* seed key - (NSA) a key used to initialize a cryptographic device so it can accept operational keys using benign transfer techniques. Also a key used to initialize a
pseudorandom number generatorto generate other keys.
* signature key -
public key cryptographycan also be used to electronically sign messages. The private key is used to create the electronic signature, the public key is used to verify the signature. Separate public/private key pairs must be used for signing and encryption. The former is called signature keys.
* stream key - the output of a
stream cipheras opposed to the key (or "cryptovariable" in NSA parlance) that controls the cipher
* training key - (NSA) un
classifiedkey used for instruction and practice exercises.
* Type 1 key - (NSA) keys used to protect
classifiedinformation. "See" Type 1 product.
* Type 2 key - (NSA) keys used to protect sensitive but unclassified (SBU) information. "See"
Type 2 product.
* Vernam key - Type of key invented by
Gilbert Vernamin 1918. "See stream key".
* zeroized key - key that has been erased (see
Wikimedia Foundation. 2010.
Look at other dictionaries:
Glossary of cryptographic key types — This glossary lists types of keys as the term is used in cryptography, as opposed to door locks. Terms that are primarily used by the U.S. National Security Agency are marked (NSA). For classification of keys according to their usage see… … Wikipedia
List of DNS record types — This List of DNS record types provides an overview of types of resource records (database records) stored in the zone files of the Domain Name System (DNS). The DNS implements a distributed, hierarchical, and redundant database for information… … Wikipedia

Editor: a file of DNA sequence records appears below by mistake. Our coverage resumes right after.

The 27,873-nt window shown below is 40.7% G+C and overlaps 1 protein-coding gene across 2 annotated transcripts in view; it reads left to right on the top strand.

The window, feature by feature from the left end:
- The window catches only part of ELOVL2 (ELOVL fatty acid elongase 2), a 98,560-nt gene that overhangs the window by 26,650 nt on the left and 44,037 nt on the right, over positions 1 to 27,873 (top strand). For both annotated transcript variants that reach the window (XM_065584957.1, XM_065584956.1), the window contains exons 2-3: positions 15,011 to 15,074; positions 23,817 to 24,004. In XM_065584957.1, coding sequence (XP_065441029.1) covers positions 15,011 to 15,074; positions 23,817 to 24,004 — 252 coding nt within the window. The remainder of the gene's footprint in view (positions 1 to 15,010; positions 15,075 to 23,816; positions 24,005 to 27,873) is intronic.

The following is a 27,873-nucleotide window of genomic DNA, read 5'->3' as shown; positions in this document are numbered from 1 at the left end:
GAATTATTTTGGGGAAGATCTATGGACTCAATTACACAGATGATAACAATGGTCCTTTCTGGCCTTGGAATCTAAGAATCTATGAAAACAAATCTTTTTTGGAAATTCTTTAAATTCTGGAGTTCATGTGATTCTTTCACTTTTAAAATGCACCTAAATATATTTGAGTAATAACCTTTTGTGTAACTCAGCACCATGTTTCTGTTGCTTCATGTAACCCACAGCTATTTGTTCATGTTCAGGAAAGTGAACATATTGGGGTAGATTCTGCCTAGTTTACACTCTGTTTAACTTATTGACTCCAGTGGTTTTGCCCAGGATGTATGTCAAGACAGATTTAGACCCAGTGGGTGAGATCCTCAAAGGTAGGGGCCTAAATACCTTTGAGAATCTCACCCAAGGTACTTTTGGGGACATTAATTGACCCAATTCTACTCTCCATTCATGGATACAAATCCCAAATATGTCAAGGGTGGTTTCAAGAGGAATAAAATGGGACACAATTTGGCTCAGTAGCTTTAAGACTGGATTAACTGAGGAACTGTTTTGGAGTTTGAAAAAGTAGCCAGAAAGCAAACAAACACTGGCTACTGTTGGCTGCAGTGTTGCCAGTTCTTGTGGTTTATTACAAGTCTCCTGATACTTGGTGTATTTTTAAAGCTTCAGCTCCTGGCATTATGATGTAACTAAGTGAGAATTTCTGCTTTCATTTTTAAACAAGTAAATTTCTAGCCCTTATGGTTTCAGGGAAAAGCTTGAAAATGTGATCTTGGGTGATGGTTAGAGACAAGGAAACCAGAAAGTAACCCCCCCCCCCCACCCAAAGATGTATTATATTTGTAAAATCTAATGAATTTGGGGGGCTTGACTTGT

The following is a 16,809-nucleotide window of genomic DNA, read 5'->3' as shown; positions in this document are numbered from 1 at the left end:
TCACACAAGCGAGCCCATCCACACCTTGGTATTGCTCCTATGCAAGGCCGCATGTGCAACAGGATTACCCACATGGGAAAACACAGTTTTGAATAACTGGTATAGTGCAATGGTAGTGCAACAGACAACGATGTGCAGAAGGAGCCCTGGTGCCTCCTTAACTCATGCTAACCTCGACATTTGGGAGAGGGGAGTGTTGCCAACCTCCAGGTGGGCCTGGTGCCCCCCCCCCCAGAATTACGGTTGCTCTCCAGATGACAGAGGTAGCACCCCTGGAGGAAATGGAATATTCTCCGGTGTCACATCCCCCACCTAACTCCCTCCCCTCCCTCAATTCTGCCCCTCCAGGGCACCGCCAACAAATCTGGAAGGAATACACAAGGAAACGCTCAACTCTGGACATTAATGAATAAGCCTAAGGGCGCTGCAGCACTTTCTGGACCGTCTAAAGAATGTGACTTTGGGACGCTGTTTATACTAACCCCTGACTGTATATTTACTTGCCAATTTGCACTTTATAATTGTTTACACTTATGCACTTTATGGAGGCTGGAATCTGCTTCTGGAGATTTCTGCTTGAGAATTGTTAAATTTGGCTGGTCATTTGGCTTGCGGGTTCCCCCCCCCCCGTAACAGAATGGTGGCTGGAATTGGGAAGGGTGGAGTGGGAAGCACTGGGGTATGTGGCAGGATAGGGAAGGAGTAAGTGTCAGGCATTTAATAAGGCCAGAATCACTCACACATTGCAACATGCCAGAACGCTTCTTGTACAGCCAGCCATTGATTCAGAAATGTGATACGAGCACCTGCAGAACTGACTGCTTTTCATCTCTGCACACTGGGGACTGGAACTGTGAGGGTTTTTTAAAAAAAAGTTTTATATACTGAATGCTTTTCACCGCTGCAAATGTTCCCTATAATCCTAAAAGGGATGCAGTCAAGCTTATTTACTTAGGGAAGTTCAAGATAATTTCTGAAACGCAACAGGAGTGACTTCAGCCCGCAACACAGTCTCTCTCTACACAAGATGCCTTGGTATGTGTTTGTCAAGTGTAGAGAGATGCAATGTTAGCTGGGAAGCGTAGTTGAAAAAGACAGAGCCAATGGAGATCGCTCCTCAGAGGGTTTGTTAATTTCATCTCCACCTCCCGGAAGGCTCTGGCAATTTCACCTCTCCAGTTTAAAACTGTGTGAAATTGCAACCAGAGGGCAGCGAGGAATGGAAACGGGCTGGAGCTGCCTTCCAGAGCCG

Key management — is a term used to describe two different fields; (1) cryptography, and (2) physical key management (or electronic key management) within building or campus access control.In cryptography, key management includes all of the provisions made in a… … Wikipedia
Cryptographic hash function — A cryptographic hash function (specifically, SHA 1) at work. Note that even small changes in the source input (here in the word over ) drastically change the resulting output, by the so called avalanche effect. A cryptographic hash function is a… … Wikipedia
List of IBM products — The following is a list of notable products from the International Business Machines (IBM) Corporation and its predecessor corporations, beginning in the 1890s, and spanning punched card machinery, time clocks, and typewriters, via mainframe… … Wikipedia
List of distributed computing projects — A list of distributed computing projects. Berkeley Open Infrastructure for Network Computing (BOINC) The Berkeley Open Infrastructure for Network Computing (BOINC) platform is currently the most popular volunteer based distributed computing… … Wikipedia
Session key — A session key is a single use symmetric key used for encrypting all messages in one communication session. A closely related term is traffic encryption key or TEK, which refers to any key used to encrypt messages as opposed to different uses,… … Wikipedia
S/KEY — is a one time password system developed for authentication to Unix like operating systems, especially from dumb terminals or untrusted public computers on which one does not want to type a long term password. A user s real password is combined in … Wikipedia
Public key certificate — Diagram of an example usage of digital certificate In cryptography, a public key certificate (also known as a digital certificate or identity certificate) is an electronic document which uses a digital signature to bind a public key with an… … Wikipedia
Fill device — KY 57 voice encryptor. Note fill port in center. A fill device is an electronic module used to load cryptographic keys into electronic encryption machines. Fill devices are usually hand held and battery operated. Older mechanical encryption… … Wikipedia